The Rancholabrean North American Land Mammal Age on the geologic timescale is the North American faunal stage according to the North American Land Mammal Ages chronology (NALMA), typically set from less than 240,000 years to 11,000 years BP, a period of 0.229 million years.[1] Named after the famed Rancho La Brea fossil site (more commonly known as the La Brea tar pits) in Los Angeles, California,[2] the Rancholabrean is characterized by the presence of the genus Bison in a Pleistocene context, often in association with other extinct Pleistocene forms such as Mammuthus.[2][3] The age is usually considered to overlap the Middle Pleistocene and Late Pleistocene epochs. The Rancholabrean is preceded by the Irvingtonian NALMA stage.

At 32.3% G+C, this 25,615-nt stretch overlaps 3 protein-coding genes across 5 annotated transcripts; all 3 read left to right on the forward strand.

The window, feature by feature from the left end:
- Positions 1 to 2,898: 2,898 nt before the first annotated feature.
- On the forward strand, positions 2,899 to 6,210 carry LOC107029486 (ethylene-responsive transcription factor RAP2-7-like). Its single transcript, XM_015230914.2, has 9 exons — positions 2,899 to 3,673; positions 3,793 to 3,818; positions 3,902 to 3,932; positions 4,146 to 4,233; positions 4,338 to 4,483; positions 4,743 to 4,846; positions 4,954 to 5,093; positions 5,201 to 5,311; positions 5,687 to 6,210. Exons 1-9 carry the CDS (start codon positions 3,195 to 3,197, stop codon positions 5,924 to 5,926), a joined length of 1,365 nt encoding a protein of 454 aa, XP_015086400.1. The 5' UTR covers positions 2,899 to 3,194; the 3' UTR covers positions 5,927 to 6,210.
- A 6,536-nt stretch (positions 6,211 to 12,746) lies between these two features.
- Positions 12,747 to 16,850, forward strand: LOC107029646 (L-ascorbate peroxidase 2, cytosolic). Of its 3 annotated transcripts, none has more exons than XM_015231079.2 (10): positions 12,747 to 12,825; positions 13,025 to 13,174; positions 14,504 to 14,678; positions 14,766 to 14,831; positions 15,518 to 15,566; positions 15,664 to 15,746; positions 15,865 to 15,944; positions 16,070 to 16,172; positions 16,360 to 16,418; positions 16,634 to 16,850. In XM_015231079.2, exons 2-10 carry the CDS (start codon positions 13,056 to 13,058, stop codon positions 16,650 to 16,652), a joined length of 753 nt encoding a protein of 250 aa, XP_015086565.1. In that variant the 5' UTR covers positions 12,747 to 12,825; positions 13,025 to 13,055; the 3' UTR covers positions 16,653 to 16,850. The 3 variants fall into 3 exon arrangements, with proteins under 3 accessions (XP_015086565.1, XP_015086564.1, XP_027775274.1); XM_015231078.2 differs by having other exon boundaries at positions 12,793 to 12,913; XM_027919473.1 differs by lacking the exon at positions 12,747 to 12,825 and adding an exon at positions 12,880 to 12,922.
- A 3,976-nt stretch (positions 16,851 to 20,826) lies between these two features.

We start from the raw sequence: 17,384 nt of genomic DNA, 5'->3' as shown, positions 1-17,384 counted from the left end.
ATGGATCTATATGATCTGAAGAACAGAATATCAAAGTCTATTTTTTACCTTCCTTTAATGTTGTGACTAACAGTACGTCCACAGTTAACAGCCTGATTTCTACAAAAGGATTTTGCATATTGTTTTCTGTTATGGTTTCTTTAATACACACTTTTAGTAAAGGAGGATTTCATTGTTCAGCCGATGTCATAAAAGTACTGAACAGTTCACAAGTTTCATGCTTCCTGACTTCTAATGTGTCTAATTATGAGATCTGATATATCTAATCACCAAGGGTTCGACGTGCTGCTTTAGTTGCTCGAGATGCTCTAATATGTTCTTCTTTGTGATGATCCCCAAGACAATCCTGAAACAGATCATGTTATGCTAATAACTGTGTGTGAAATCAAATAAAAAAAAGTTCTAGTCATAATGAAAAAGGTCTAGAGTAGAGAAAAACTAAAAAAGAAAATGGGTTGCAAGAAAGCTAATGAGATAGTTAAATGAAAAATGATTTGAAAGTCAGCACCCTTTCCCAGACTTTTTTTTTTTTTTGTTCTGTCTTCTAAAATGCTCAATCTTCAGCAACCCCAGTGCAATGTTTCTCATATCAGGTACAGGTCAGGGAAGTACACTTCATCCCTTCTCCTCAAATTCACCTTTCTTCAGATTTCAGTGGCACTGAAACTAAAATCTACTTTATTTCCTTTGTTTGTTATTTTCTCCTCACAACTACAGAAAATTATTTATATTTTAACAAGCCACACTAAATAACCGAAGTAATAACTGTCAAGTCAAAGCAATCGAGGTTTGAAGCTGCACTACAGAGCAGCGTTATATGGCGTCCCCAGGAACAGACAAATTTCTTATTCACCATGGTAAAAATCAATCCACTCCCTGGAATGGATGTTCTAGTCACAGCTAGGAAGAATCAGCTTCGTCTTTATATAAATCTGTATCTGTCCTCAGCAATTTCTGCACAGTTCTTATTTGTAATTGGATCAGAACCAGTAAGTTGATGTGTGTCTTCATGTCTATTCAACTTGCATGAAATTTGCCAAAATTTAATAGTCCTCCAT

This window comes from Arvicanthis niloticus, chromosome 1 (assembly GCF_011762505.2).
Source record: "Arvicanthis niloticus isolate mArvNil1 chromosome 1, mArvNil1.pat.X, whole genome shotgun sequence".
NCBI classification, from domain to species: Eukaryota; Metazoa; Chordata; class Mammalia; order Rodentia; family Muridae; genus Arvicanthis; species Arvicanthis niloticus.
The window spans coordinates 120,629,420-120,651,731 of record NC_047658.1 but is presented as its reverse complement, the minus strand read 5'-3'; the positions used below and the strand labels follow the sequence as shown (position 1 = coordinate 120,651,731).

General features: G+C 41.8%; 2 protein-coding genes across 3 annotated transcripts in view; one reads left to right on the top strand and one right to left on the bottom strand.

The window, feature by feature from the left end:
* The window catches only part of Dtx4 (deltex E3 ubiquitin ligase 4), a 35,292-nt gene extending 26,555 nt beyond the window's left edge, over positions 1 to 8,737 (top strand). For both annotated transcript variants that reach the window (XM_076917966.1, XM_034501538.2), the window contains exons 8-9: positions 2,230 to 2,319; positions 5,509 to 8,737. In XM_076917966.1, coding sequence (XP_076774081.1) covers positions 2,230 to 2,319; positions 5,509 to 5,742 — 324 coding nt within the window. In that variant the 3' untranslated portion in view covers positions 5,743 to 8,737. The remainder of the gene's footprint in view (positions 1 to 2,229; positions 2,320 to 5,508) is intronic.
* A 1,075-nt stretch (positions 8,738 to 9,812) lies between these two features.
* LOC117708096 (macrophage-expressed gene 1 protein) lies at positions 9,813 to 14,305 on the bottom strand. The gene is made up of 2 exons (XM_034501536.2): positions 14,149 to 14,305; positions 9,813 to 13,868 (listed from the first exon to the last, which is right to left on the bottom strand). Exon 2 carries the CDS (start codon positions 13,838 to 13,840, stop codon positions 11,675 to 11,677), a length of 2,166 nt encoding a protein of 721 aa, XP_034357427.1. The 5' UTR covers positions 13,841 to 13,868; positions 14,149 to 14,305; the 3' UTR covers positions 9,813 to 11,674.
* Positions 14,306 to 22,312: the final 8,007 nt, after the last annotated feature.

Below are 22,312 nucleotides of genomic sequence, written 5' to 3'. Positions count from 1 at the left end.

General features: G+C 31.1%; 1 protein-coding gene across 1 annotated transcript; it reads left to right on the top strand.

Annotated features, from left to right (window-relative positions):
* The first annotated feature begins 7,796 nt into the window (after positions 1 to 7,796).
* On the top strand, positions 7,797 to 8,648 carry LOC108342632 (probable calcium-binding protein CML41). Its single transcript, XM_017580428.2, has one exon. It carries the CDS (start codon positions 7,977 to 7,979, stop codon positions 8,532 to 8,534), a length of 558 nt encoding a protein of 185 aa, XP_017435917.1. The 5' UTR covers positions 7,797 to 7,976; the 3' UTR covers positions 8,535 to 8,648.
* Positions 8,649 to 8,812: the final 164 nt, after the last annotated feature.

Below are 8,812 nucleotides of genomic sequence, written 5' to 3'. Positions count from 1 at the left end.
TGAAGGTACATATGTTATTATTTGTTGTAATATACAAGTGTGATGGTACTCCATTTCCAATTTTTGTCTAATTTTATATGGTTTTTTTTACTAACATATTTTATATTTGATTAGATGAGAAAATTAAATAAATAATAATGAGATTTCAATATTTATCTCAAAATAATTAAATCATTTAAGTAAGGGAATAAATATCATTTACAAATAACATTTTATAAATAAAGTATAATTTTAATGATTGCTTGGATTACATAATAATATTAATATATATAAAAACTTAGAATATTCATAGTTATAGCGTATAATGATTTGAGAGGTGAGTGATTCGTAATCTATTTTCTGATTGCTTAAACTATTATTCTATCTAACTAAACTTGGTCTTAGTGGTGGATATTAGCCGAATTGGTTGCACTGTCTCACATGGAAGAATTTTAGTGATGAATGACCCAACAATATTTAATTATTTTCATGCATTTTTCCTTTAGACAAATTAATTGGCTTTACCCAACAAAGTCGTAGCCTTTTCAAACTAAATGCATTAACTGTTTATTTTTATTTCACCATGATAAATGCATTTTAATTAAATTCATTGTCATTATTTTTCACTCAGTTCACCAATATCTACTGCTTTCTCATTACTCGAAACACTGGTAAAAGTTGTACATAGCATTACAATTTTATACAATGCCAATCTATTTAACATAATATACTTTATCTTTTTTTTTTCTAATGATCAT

The Rancholabrean can be further divided into the substages of:

The Rancholabrean shares this time period with the Oldenburgian of European Land Mammal Ages.


  1. ^ Sanders, A.E., R.E. Weems, and L.B. Albright III (2009) Formalization of the mid-Pleistocene "Ten Mile Hill beds" in South Carolina with evidence for placement of the Irvingtonian–Rancholabrean boundary, Museum of Northern Arizona Bulletin 64:369-375
  2. ^ a b Savage, D.E. (1951) Late Cenozoic vertebrates of the San Francisco Bay region, University of California Publications, Bulletin of the Department of Geological Sciences 28:215-314
  3. ^ Bell, C.J.; et al. (2004). "The Blancan, Irvingtonian, and Rancholabrean mammal ages". In Woodburne, M.O. (ed.). Late Cretaceous and Cenozoic Mammals of North America: Biostratigraphy and Geochronology. New York: Columbia Univ. Press. pp. 232–314. ISBN 0-231-13040-6.
  4. ^ Paleobiology Database, Sheridanian substage